“‘We used to serve a barrel and half of corned beef a week,’ said Leonard. “Now we’re serving a barrel a day. People come in and say, ‘I’m glad somebody finally has opened a place like this downtown.’ I tell them, ‘But we’ve downtown for 20 years – just a block away.’ It’s amazing what a difference one block makes.”

Jones was all over the desserts: Whipped-cream cakes, chocolate cream pies – “real cream pies, not custard,” he wrote – banana cream pies (“with real whipped cream”), seven-layer cakes.

“‘I’m flabbergasted the way some of these women put away desserts, and I’m flabbergasted that they’ll pay 40 cents for them,’ Leonard said.”

Business boomed. A second restaurant (and bakery), the Brothers Too, opened on the first floor of the Northwestern National Bank building in 1965. A spectacular fire on Thanksgiving Day 1982 closed that restaurant for good.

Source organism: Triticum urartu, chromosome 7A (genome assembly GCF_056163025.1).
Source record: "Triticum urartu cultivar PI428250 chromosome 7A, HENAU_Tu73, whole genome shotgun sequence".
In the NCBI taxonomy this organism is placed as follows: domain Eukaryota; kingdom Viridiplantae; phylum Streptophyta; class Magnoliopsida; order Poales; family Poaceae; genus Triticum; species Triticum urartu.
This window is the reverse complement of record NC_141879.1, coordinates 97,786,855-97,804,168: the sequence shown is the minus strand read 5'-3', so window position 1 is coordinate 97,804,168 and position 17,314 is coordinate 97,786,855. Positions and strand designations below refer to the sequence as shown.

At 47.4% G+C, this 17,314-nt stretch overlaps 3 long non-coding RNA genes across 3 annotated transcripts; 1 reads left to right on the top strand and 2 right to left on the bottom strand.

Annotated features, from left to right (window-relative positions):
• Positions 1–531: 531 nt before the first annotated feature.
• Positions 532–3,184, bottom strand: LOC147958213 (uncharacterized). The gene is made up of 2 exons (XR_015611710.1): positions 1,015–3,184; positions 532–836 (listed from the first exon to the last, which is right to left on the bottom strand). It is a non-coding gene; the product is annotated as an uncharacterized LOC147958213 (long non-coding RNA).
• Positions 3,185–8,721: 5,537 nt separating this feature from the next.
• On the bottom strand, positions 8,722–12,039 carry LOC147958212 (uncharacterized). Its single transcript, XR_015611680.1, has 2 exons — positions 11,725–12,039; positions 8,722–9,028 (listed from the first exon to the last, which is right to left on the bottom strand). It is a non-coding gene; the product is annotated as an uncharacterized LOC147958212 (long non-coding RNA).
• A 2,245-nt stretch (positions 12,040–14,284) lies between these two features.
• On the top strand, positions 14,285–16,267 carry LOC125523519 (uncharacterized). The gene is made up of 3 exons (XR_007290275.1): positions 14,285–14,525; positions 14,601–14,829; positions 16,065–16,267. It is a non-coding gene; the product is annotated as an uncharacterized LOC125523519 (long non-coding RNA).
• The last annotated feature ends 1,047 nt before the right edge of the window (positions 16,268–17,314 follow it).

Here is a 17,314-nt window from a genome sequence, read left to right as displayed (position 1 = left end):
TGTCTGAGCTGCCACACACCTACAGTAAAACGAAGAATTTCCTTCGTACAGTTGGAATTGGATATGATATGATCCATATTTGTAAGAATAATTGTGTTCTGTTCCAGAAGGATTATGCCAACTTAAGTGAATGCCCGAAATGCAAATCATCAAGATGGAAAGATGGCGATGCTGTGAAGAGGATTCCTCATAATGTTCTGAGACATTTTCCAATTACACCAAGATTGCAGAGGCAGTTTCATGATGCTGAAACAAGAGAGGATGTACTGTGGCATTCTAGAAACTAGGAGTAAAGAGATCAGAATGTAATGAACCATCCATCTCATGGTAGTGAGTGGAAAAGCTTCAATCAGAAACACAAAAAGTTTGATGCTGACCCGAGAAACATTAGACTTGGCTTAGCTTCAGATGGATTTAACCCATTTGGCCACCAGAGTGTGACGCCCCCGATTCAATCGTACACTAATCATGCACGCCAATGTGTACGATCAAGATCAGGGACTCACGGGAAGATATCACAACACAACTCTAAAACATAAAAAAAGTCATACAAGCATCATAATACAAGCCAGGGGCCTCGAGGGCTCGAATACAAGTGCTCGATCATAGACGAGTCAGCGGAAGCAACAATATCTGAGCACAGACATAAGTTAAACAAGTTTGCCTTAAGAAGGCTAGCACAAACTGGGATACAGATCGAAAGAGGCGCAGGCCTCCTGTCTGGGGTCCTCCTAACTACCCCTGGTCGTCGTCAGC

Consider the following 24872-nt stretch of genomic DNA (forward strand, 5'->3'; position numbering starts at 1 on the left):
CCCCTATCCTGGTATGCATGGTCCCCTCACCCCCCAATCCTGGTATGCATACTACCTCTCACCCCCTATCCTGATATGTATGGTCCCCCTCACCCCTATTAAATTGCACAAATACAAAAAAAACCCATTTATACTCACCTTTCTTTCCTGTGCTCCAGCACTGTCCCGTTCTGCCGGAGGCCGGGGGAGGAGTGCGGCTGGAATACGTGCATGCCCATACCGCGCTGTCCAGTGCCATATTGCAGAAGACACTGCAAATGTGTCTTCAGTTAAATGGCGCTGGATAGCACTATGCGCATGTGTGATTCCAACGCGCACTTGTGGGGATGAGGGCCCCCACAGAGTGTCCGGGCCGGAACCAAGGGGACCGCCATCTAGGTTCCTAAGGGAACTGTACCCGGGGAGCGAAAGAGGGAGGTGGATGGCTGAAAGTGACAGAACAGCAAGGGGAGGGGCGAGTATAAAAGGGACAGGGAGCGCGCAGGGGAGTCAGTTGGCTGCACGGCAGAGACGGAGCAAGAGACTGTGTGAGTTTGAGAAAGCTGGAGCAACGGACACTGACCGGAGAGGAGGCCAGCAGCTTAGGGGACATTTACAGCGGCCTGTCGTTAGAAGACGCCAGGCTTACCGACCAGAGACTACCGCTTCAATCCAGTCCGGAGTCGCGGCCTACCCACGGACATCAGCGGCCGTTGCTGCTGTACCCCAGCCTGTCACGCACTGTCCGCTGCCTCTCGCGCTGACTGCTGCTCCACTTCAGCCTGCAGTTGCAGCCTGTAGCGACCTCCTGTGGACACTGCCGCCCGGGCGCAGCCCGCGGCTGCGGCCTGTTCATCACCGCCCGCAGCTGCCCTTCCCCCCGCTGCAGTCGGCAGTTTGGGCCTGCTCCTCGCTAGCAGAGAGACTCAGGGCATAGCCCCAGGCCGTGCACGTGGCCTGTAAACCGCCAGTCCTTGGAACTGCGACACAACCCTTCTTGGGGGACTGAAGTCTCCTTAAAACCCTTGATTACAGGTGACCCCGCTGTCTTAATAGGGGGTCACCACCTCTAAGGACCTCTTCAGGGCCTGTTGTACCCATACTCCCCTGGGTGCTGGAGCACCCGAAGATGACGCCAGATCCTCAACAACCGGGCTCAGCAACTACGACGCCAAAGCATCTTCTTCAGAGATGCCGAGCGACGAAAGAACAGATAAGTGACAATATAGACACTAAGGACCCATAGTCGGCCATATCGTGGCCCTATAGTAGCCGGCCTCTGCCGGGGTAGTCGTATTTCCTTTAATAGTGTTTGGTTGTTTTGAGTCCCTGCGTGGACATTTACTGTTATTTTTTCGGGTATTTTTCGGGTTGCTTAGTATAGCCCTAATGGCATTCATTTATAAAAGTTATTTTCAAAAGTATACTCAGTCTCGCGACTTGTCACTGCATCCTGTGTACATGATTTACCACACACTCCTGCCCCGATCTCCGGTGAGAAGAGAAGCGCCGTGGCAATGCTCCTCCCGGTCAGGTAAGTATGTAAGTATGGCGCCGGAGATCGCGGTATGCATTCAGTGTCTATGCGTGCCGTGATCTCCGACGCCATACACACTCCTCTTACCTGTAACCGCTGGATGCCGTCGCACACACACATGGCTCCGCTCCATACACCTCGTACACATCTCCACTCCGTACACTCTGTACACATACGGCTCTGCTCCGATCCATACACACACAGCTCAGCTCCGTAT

By 1968, long before Jimmy John’s and Au Bon Pan ruled the downtown skyways, the two Brothers outlets were serving about 4,000 diners a day. A Southdale outlet opened that year. Rosedale soon followed, and a third downtown outlet, in the Midwest Plaza building, appeared in 1971.

Fast-forward to 1979. Sam Leonard and brother Fred were presiding over 11 full-service restaurants, a quick-service counter, four carryout bakery-delis and a commissary kitchen. Annual revenues were roughly $10 million, according to an April 24, 1979 story in the Minneapolis Star. That’s about $33 million in 2015 dollars.

By the late 1970s, the family had opened restaurants in Maplewood Mall and Burnsville Center (a restaurant I recall with great affection; this Burnsville native and his mother and I dined there with some frequency), and was expanding into the West Acres shopping center in Fargo, N.D.

The family sold the business in the early 1980s, and it sputtered to a close under new ownership.

In 1993, with the restaurant business DNA swirling in his bloodstream, Leonard’s son Mike Burstein revived the family business’ name, but tweaked the business into a different format: a counter-service spot on the downtown skyway. It has occupied the same lively Nicollet-and-6th location for the past 15 years.

Address book: 50 S. 6th St., Mpls., 612-341-8007. Open 7 a.m. to 2 p.m. Monday through Friday.